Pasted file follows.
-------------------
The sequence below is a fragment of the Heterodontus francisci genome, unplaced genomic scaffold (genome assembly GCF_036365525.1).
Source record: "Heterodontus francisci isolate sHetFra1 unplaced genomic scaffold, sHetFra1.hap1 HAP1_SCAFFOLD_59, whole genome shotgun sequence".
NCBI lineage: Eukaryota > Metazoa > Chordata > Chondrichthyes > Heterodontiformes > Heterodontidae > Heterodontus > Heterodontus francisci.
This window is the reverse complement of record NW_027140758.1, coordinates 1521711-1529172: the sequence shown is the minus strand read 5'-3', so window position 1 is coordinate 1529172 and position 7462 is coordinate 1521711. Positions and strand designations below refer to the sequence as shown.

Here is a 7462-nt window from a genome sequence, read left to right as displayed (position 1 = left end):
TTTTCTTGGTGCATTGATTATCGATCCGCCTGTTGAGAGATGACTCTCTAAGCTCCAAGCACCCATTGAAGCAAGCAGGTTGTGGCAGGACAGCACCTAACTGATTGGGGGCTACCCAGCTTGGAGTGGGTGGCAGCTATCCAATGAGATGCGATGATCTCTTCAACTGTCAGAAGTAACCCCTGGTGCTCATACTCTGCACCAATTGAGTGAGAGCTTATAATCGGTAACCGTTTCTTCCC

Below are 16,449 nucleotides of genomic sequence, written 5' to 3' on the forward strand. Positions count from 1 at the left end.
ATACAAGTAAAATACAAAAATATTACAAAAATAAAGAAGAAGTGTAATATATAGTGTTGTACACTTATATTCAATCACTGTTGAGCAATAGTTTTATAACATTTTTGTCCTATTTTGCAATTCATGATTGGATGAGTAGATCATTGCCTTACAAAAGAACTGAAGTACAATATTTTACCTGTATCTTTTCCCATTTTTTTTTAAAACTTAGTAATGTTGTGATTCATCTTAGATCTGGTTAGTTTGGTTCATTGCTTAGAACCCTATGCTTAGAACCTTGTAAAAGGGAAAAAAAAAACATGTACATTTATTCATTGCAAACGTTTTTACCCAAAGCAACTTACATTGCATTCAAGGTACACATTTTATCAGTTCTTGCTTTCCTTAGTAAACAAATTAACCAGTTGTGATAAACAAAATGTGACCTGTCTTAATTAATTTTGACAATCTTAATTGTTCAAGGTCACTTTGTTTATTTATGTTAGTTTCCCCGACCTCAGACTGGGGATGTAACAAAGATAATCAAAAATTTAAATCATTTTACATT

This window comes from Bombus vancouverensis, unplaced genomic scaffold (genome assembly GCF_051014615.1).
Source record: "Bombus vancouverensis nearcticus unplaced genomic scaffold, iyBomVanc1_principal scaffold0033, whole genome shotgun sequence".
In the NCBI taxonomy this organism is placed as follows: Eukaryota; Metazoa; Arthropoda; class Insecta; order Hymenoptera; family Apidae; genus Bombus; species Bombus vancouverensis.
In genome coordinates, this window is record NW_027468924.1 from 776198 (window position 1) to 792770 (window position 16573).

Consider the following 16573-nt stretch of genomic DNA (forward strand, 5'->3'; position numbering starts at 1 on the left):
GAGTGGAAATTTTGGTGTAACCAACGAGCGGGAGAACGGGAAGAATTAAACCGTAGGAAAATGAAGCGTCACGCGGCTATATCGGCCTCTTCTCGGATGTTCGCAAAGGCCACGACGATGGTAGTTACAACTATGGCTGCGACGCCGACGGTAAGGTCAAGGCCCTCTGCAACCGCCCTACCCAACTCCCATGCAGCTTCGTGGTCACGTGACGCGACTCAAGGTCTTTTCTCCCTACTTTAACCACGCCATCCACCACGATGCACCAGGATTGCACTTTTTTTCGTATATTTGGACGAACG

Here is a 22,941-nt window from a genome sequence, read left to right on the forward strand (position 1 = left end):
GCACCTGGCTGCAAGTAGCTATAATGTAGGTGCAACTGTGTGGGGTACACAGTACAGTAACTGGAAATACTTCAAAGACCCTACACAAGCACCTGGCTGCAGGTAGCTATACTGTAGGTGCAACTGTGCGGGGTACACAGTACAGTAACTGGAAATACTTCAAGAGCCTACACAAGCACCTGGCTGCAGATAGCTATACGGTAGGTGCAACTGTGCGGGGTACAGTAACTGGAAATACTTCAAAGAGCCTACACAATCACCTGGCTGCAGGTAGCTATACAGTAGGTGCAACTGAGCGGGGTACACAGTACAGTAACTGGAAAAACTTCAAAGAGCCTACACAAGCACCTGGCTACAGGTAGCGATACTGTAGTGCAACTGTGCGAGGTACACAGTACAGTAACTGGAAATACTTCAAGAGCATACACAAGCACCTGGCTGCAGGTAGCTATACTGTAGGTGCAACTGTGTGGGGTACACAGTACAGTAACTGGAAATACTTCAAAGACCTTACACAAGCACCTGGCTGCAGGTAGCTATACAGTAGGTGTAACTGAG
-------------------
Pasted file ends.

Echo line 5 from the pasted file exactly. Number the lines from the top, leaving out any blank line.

Here is a 7462-nt window from a genome sequence, read left to right as displayed (position 1 = left end):